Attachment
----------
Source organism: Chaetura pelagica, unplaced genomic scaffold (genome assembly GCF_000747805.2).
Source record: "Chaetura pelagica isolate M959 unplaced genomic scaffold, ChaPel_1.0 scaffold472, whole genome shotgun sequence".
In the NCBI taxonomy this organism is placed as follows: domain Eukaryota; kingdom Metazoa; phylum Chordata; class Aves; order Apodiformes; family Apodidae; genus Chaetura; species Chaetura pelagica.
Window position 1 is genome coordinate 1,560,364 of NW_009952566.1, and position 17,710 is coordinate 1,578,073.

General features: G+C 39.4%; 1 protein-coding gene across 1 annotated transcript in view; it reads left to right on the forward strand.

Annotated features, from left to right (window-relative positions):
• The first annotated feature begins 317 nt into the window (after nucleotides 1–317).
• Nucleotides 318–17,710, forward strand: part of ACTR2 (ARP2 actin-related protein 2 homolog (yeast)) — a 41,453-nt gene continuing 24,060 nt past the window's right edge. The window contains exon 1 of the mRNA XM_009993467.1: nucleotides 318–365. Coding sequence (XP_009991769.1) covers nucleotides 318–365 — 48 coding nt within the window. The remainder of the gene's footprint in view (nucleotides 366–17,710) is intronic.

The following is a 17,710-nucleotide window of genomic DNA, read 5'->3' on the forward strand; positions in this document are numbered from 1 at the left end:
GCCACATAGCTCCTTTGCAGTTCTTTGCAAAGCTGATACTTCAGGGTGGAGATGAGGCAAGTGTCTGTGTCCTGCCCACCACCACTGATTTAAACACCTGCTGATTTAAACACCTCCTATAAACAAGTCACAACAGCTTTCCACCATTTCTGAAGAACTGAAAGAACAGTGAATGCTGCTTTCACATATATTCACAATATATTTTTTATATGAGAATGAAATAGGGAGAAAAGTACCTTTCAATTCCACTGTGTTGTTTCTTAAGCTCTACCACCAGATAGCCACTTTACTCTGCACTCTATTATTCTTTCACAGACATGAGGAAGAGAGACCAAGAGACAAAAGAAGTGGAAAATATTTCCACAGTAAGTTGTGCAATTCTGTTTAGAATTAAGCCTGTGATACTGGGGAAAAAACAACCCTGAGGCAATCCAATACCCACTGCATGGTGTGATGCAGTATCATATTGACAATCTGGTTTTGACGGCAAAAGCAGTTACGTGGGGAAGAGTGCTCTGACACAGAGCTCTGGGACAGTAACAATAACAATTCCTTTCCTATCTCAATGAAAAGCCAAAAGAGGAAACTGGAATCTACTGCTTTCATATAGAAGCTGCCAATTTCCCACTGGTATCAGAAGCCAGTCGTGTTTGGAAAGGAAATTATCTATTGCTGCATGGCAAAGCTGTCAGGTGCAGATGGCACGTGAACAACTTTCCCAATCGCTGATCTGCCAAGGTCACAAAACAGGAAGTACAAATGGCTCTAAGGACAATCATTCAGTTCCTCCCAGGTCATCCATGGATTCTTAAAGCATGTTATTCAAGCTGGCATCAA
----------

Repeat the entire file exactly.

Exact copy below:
Source organism: Chaetura pelagica, unplaced genomic scaffold (genome assembly GCF_000747805.2).
Source record: "Chaetura pelagica isolate M959 unplaced genomic scaffold, ChaPel_1.0 scaffold472, whole genome shotgun sequence".
In the NCBI taxonomy this organism is placed as follows: domain Eukaryota; kingdom Metazoa; phylum Chordata; class Aves; order Apodiformes; family Apodidae; genus Chaetura; species Chaetura pelagica.
Window position 1 is genome coordinate 1,560,364 of NW_009952566.1, and position 17,710 is coordinate 1,578,073.

General features: G+C 39.4%; 1 protein-coding gene across 1 annotated transcript in view; it reads left to right on the forward strand.

Annotated features, from left to right (window-relative positions):
• The first annotated feature begins 317 nt into the window (after nucleotides 1–317).
• Nucleotides 318–17,710, forward strand: part of ACTR2 (ARP2 actin-related protein 2 homolog (yeast)) — a 41,453-nt gene continuing 24,060 nt past the window's right edge. The window contains exon 1 of the mRNA XM_009993467.1: nucleotides 318–365. Coding sequence (XP_009991769.1) covers nucleotides 318–365 — 48 coding nt within the window. The remainder of the gene's footprint in view (nucleotides 366–17,710) is intronic.

The following is a 17,710-nucleotide window of genomic DNA, read 5'->3' on the forward strand; positions in this document are numbered from 1 at the left end:
GCCACATAGCTCCTTTGCAGTTCTTTGCAAAGCTGATACTTCAGGGTGGAGATGAGGCAAGTGTCTGTGTCCTGCCCACCACCACTGATTTAAACACCTGCTGATTTAAACACCTCCTATAAACAAGTCACAACAGCTTTCCACCATTTCTGAAGAACTGAAAGAACAGTGAATGCTGCTTTCACATATATTCACAATATATTTTTTATATGAGAATGAAATAGGGAGAAAAGTACCTTTCAATTCCACTGTGTTGTTTCTTAAGCTCTACCACCAGATAGCCACTTTACTCTGCACTCTATTATTCTTTCACAGACATGAGGAAGAGAGACCAAGAGACAAAAGAAGTGGAAAATATTTCCACAGTAAGTTGTGCAATTCTGTTTAGAATTAAGCCTGTGATACTGGGGAAAAAACAACCCTGAGGCAATCCAATACCCACTGCATGGTGTGATGCAGTATCATATTGACAATCTGGTTTTGACGGCAAAAGCAGTTACGTGGGGAAGAGTGCTCTGACACAGAGCTCTGGGACAGTAACAATAACAATTCCTTTCCTATCTCAATGAAAAGCCAAAAGAGGAAACTGGAATCTACTGCTTTCATATAGAAGCTGCCAATTTCCCACTGGTATCAGAAGCCAGTCGTGTTTGGAAAGGAAATTATCTATTGCTGCATGGCAAAGCTGTCAGGTGCAGATGGCACGTGAACAACTTTCCCAATCGCTGATCTGCCAAGGTCACAAAACAGGAAGTACAAATGGCTCTAAGGACAATCATTCAGTTCCTCCCAGGTCATCCATGGATTCTTAAAGCATGTTATTCAAGCTGGCATCAA